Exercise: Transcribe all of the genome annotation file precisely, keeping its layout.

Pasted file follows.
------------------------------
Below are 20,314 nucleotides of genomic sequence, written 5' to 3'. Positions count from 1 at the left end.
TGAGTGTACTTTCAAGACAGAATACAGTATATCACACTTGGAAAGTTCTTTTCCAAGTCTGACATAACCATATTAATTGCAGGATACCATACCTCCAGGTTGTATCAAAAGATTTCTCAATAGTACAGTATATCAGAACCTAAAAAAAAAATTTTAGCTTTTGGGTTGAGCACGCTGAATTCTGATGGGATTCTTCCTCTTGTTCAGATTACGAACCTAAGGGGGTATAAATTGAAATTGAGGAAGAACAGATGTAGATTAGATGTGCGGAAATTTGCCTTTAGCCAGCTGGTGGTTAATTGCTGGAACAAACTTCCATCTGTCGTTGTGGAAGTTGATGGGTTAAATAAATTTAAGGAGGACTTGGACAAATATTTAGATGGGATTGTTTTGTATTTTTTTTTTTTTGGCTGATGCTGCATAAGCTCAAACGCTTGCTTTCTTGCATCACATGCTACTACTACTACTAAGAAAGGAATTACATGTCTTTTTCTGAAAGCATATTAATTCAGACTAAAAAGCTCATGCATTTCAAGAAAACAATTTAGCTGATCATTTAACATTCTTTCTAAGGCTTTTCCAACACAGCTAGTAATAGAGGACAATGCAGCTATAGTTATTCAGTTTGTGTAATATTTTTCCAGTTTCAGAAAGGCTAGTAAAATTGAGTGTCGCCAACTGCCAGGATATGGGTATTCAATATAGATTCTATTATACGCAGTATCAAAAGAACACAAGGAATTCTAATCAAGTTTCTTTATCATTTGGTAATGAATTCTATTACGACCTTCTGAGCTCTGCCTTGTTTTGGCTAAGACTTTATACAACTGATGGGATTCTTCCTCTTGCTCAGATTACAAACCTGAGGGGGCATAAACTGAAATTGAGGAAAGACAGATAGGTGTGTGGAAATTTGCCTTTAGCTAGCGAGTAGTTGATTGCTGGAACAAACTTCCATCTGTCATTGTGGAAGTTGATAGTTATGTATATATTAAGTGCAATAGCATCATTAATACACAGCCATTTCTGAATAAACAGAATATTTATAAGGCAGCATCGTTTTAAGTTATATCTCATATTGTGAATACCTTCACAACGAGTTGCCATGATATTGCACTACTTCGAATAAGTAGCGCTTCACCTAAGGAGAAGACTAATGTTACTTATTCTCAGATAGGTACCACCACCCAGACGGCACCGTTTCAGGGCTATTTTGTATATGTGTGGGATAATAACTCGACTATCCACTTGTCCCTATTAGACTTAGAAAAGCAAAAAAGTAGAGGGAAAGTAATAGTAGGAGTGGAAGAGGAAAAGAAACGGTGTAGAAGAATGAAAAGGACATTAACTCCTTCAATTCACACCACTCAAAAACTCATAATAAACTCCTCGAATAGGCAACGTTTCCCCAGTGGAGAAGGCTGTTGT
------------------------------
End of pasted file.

Below are 20,314 nucleotides of genomic sequence, written 5' to 3'. Positions count from 1 at the left end.
TGAGTGTACTTTCAAGACAGAATACAGTATATCACACTTGGAAAGTTCTTTTCCAAGTCTGACATAACCATATTAATTGCAGGATACCATACCTCCAGGTTGTATCAAAAGATTTCTCAATAGTACAGTATATCAGAACCTAAAAAAAAAATTTTAGCTTTTGGGTTGAGCACGCTGAATTCTGATGGGATTCTTCCTCTTGTTCAGATTACGAACCTAAGGGGGTATAAATTGAAATTGAGGAAGAACAGATGTAGATTAGATGTGCGGAAATTTGCCTTTAGCCAGCTGGTGGTTAATTGCTGGAACAAACTTCCATCTGTCGTTGTGGAAGTTGATGGGTTAAATAAATTTAAGGAGGACTTGGACAAATATTTAGATGGGATTGTTTTGTATTTTTTTTTTTTTGGCTGATGCTGCATAAGCTCAAACGCTTGCTTTCTTGCATCACATGCTACTACTACTACTAAGAAAGGAATTACATGTCTTTTTCTGAAAGCATATTAATTCAGACTAAAAAGCTCATGCATTTCAAGAAAACAATTTAGCTGATCATTTAACATTCTTTCTAAGGCTTTTCCAACACAGCTAGTAATAGAGGACAATGCAGCTATAGTTATTCAGTTTGTGTAATATTTTTCCAGTTTCAGAAAGGCTAGTAAAATTGAGTGTCGCCAACTGCCAGGATATGGGTATTCAATATAGATTCTATTATACGCAGTATCAAAAGAACACAAGGAATTCTAATCAAGTTTCTTTATCATTTGGTAATGAATTCTATTACGACCTTCTGAGCTCTGCCTTGTTTTGGCTAAGACTTTATACAACTGATGGGATTCTTCCTCTTGCTCAGATTACAAACCTGAGGGGGCATAAACTGAAATTGAGGAAAGACAGATAGGTGTGTGGAAATTTGCCTTTAGCTAGCGAGTAGTTGATTGCTGGAACAAACTTCCATCTGTCATTGTGGAAGTTGATAGTTATGTATATATTAAGTGCAATAGCATCATTAATACACAGCCATTTCTGAATAAACAGAATATTTATAAGGCAGCATCGTTTTAAGTTATATCTCATATTGTGAATACCTTCACAACGAGTTGCCATGATATTGCACTACTTCGAATAAGTAGCGCTTCACCTAAGGAGAAGACTAATGTTACTTATTCTCAGATAGGTACCACCACCCAGACGGCACCGTTTCAGGGCTATTTTGTATATGTGTGGGATAATAACTCGACTATCCACTTGTCCCTATTAGACTTAGAAAAGCAAAAAAGTAGAGGGAAAGTAATAGTAGGAGTGGAAGAGGAAAAGAAACGGTGTAGAAGAATGAAAAGGACATTAACTCCTTCAATTCACACCACTCAAAAACTCATAATAAACTCCTCGAATAGGCAACGTTTCCCCAGTGGAGAAGGCTGTTGT